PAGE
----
Ugandan suppliers looking at providing goods and services to the oil and gas sector need to build partnerships with their local, regional, and international counterparts if they are to fully participate in the multi-million dollar opportunities expected to flow in the coming months.
Experiences in the oil and gas development in various parts of the world indicate that strong partnerships are important when investing in the oil and gas sector.
In different parts of the world, investors in the oil and gas sector are using partnerships to respond to challenges of meeting demand and contribute to sustainable development.
Experts say oil and gas undertakings are joint ventures with the property owners and fiscal authorities and in many cases, the national oil company.
In the oil and gas sector, firms partner because each company brings a different combination of capital and risk-bearing capacity, capabilities, complementary physical assets, and legitimacy for access.
During the 7th annual oil and gas convention held virtually last week under the theme; ‘Harnessing opportunities in the oil and gas sector- Post FID’, Dr Elly Karuhanga, the chairman of Uganda Chamber of Mines and Petroleum (UCMP), said the provision of local content policy in the oil and gas sector offers investment opportunities to members in the private sector but they need to form partnerships to be more effective.
“My advice to the local companies is to form partnerships to be effective in providing services in Uganda’s oil and gas industry,” he said.
Dr Karuhanga added that local companies who intend to provide services in the oil and gas sector should also think about offering subcontracts to other firms and all this can be achieved through forming partnerships.
Other experts said searching for and producing oil and gas is a complex task and it doesn’t only require a lot of technical know-how, but also a great deal of investment and a certain willingness to take risks. All this they say can be achieved through joint ventures.
In the same meeting, the Minister of Energy and Mineral Development, Ms Ruth Nankabirwa called upon all companies involved in the oil and gas sector to meet the time frame of the projects they are undertaking in the sector.
She said the investment opportunities in the oil and gas sector are enormous, especially during the Final Investment Decision (FID) and local companies should not make any delays during their service provision.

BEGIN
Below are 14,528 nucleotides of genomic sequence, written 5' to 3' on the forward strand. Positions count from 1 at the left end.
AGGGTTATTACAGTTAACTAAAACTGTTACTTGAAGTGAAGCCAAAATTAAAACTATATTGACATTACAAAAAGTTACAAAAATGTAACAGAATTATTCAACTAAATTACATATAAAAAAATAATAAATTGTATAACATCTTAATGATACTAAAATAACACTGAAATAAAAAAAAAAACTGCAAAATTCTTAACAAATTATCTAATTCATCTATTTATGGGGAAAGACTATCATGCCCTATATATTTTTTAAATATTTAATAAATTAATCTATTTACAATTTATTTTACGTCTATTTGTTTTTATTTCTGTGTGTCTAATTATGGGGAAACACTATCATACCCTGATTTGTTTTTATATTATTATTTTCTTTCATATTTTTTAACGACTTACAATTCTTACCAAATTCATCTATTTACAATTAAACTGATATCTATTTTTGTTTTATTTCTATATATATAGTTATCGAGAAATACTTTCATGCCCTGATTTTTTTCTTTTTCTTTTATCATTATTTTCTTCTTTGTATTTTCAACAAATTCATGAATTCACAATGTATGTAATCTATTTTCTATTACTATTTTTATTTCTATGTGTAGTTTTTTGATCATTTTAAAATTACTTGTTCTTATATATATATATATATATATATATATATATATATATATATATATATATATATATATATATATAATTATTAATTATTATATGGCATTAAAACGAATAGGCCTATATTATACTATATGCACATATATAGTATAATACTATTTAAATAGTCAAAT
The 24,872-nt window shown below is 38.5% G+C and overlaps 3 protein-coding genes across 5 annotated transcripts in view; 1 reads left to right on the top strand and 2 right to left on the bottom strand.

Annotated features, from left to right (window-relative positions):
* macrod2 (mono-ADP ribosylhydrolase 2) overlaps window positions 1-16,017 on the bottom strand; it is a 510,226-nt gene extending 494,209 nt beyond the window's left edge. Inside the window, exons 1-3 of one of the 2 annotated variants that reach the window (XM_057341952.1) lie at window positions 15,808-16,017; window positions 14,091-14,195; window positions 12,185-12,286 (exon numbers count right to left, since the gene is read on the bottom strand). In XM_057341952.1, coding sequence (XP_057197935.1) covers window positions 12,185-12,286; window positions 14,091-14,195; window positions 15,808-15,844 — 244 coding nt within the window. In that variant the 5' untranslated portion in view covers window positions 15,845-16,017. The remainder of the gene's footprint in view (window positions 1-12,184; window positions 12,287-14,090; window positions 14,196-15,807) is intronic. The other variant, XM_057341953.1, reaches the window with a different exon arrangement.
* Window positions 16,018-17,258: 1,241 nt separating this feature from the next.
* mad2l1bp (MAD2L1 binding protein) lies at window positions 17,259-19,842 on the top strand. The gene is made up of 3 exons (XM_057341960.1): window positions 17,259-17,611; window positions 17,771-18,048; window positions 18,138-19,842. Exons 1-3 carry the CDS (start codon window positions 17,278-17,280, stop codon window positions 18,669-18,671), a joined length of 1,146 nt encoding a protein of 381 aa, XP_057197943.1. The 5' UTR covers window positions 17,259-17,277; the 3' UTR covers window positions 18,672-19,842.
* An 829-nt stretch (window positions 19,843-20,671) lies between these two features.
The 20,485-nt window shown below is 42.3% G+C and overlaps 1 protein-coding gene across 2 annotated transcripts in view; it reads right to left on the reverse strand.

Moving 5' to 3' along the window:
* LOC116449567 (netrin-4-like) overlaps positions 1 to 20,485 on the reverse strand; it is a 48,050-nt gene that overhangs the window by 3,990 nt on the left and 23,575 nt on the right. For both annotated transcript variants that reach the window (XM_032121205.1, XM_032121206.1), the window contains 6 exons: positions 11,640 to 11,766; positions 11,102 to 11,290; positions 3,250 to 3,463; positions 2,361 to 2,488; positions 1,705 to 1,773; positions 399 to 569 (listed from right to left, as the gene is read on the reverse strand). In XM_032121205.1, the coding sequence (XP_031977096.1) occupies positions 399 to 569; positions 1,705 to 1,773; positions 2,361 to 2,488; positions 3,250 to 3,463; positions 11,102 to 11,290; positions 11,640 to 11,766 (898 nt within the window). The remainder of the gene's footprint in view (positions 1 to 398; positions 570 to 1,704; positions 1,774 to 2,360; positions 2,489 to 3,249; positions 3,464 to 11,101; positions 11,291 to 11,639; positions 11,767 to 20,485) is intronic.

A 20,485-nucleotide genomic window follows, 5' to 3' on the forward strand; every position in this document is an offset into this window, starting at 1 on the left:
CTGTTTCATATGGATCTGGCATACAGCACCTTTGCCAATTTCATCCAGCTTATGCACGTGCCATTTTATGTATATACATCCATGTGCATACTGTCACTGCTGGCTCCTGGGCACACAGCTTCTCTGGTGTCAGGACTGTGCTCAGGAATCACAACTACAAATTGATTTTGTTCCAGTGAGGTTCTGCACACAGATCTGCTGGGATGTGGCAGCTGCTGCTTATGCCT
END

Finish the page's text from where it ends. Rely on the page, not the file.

“In the oil and gas sector regulations, there are laws, regulations or policies which need to be amended to promote investment ,” she said.
“I will put my energy into making sure that we meet and beat the timeframes regarding the execution of duties in the oil and gas sector. I will have an open door policy in my office for people in the sector,” she added.
Since the discovery of commercial oil deposits in Uganda in 2006, the government has undertaken several initiatives to ensure direct and indirect participation of citizens and enterprises in the oil and gas sector to contribute to achieving lasting benefits for the country.
The oil and gas sector is guided by the National Oil and Gas Policy 2008 to sustainably explore and develop the country’s oil and gas resources.
The Ministry of Energy and Mineral Development through the Directorate of Petroleum is responsible for formulation and review of policy, legal and regulatory frameworks; continued promotion, exploration, licensing, and sustainable exploitation and utilisation of the country’s oil and gas resources.
Other responsibilities include reliable and affordable supply of quality petroleum products for all sectors of the economy at internationally competitive and fair prices within the appropriate health, safety and environmental standards acquires petroleum data to guide licensing and promotion of the Country’s oil and gas potential; develop and manages midstream petroleum infrastructure and regulates the downstream petroleum activities.
To ensure maximum benefits accruing from the oil and gas sector, the government has put in place the Local Content Policy, therefore, seeks to enhance the opportunities, address challenges and constraints, describe the necessary institutional framework to coordinate the development, implementation, and monitoring of local content, and provide the necessary monitoring and evaluation framework.
The long journey to investment stage spanning over 16 years from the time oil was first discovered in 2006 is not surprising. As a nascent country finding oil for the first time, Uganda started from scratch putting together the necessary legislative and contractual framework to facilitate the fair allocation of the resource wealth to both the international oil companies, the government as well as the development of the requisite infrastructure.